Do you still belong to the generation that received pocket money from their parents in cash? Or do you now only manage almost everything via smartphone app? The British fintech company Revolut is now offering a checking account for children and young people between the ages of 6 and 17. Digital pocket money, what do you think?
We have already reported here on Revolut’s offering and the associated banking app. Now the financial company is following suit and wants to get its customers used to digital payment at an early age. To go with this, it is offering an account for children.
This is actually a logical decision. Young people are coming into contact with the digital world at an increasingly early age. Having their own smartphone is standard for many young people as early as fifth grade. As a result, many young people now also manage most things in life digitally and via app.
Study: young people like to pay digitally
But are six-year-olds already capable of handling money that they no longer hold in their hands, but which is invisibly deposited in a checking account? A recent Allensbach study commissioned by the Initiative Deutsche Zahlungssysteme e.V. on payment in Germany at least suggests a trend. According to the study, 53 percent of 16- to 59-year-olds love to pay by card and/or smartphone. Only 24 percent of people over 60 also find it advantageous.
“Due to the Corona pandemic, we are currently experiencing that people of all age groups prefer to pay by card or smartphone for reasons of hygiene protection,” confirms Wiebke Schwarze, press officer at the German Savings Banks and Giro Association, the study results.
Wiebke Schwarze thinks that an account for children, such as those offered by the savings banks, is a good way to teach children how to handle money in a modern way. “In the end, however, it is up to the parents to decide individually whether they want to pay their children pocket money into their own checking account at an early age,” adds the press spokeswoman.
Knee-deep in overdraft excluded
Ultimately, it makes no difference whether children spend their last penny or empty their bank account. In both cases, the child learns that if he or she wants to have nice toys, then the pocket money should not be constantly spent on other things, whether cash or digital. In that case, the only thing that helps is saving.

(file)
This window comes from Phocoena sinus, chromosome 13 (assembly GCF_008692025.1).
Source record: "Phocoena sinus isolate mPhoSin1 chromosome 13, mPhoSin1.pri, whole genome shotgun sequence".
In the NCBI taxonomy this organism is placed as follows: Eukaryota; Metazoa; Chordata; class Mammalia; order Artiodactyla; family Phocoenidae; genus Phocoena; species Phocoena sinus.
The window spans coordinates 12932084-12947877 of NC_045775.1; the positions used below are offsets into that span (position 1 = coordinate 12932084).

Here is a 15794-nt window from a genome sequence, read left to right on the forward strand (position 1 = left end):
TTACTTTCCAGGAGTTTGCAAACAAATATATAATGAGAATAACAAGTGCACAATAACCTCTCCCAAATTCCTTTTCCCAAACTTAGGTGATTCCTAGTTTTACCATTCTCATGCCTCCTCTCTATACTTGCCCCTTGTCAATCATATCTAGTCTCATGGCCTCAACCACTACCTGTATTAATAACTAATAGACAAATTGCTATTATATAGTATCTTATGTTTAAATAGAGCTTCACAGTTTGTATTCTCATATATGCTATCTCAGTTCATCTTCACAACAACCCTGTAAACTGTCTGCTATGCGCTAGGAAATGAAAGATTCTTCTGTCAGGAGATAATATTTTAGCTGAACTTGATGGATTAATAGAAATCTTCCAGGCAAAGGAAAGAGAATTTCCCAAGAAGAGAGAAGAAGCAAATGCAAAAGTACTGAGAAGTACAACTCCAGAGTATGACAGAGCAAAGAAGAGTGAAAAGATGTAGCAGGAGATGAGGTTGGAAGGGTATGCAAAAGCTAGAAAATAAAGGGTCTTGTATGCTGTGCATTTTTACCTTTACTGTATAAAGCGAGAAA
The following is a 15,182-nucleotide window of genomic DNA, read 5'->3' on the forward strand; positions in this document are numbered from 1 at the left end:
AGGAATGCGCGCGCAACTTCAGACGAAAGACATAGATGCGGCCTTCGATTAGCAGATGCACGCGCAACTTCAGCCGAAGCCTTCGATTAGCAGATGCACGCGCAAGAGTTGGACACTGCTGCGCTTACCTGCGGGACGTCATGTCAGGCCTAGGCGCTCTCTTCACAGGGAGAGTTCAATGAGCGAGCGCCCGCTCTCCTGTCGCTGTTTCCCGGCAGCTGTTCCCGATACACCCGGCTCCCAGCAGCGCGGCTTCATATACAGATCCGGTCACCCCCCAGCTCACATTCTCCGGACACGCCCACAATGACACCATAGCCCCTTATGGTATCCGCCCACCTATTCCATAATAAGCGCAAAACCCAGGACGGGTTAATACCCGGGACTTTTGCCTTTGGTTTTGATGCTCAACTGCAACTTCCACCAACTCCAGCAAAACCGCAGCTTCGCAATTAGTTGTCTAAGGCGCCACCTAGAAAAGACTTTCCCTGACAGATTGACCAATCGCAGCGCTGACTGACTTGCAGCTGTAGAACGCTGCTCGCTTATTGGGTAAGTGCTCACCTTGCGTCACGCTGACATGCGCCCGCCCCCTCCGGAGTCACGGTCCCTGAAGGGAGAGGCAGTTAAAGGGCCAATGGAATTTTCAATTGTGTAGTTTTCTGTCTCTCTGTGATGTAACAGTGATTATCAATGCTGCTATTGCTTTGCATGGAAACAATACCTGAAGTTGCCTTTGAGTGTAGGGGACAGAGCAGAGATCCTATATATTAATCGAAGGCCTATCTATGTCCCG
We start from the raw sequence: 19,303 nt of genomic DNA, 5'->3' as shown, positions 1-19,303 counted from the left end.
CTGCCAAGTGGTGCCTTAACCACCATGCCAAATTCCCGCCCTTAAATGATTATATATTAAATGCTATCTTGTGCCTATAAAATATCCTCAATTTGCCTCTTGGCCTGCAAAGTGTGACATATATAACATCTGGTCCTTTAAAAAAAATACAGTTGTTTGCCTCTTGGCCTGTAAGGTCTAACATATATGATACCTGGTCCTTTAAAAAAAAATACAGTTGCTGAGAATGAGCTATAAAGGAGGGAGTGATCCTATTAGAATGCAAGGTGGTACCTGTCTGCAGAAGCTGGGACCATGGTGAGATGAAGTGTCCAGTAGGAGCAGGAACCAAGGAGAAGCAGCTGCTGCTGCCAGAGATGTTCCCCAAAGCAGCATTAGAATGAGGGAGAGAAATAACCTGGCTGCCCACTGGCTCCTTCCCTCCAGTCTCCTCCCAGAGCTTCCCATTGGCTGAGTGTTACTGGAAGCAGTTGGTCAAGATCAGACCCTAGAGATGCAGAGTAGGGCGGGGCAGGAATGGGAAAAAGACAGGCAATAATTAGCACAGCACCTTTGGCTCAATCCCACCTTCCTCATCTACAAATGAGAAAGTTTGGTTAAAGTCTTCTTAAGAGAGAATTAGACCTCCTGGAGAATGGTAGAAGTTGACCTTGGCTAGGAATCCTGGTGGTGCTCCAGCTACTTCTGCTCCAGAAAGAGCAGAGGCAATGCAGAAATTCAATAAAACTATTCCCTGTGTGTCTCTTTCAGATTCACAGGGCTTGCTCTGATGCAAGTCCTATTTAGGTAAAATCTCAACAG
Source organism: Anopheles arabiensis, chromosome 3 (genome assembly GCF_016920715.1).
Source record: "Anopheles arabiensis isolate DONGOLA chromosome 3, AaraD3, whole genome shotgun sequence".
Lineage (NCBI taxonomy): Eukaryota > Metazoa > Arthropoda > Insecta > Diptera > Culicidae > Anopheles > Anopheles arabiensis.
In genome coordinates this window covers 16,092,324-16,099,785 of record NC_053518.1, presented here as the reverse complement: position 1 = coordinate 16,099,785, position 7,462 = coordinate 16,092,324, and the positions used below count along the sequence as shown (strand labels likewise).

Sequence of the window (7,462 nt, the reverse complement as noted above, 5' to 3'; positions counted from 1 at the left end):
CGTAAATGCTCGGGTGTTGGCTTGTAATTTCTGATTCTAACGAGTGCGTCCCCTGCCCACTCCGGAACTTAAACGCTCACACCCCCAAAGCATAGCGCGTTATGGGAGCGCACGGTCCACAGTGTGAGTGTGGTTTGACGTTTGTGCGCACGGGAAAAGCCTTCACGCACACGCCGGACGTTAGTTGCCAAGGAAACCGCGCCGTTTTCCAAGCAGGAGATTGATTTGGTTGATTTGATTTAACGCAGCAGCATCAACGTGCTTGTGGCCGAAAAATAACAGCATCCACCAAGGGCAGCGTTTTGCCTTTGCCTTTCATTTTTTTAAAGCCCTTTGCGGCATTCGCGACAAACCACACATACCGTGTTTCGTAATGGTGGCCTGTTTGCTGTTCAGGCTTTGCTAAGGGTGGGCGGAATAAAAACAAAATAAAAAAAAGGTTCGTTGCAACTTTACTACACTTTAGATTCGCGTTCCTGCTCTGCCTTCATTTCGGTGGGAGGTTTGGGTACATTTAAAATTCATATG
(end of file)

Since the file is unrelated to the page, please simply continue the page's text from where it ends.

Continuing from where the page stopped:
“Savings banks offer accounts for children that grow with them. These include a savings account through to a checking account, which then includes an account card and can be linked to the Sparkasse app,” reports Wiebke Schwarze. “They work just as simply as a wallet. When the account is empty, no more purchases can be made. You can’t slip into the red.” In addition, the parents are still a kind of administrator and can, for example, determine up to what amount their child may withdraw money or whether this should be possible at the ATM or only in the branch.
Of course, such safeguards are also offered by the current account for children and teenagers of the British Internet bank Revolut. Parents can also set all the limits, such as the maximum amount of money that can be withdrawn per day. In the event of unusual transactions, parents automatically receive an e-mail so that they are always aware of everything their child is doing with their digital pocket money.
Going overboard therefore doesn’t work with the digital wallet either. If the child should have more difficulties with its own account nevertheless, parents can block the access immediately.
Account for children- Conclusion
A checking account offer like the one from Revolut can make sense for your children if you want to introduce your offspring to the digital world at an early age anyway. This can also help children learn how to handle money. After all, whether there is no more money in the account or in the wallet, the experience for the child is both disappointing and instructive at the same time.
If you think your children are not yet mature enough for an account when it comes to money, then you should continue to use analog pocket money for the time being. You and your children may consider the digital option at a later date.
- Allensbach study(accessed December 17, 2021).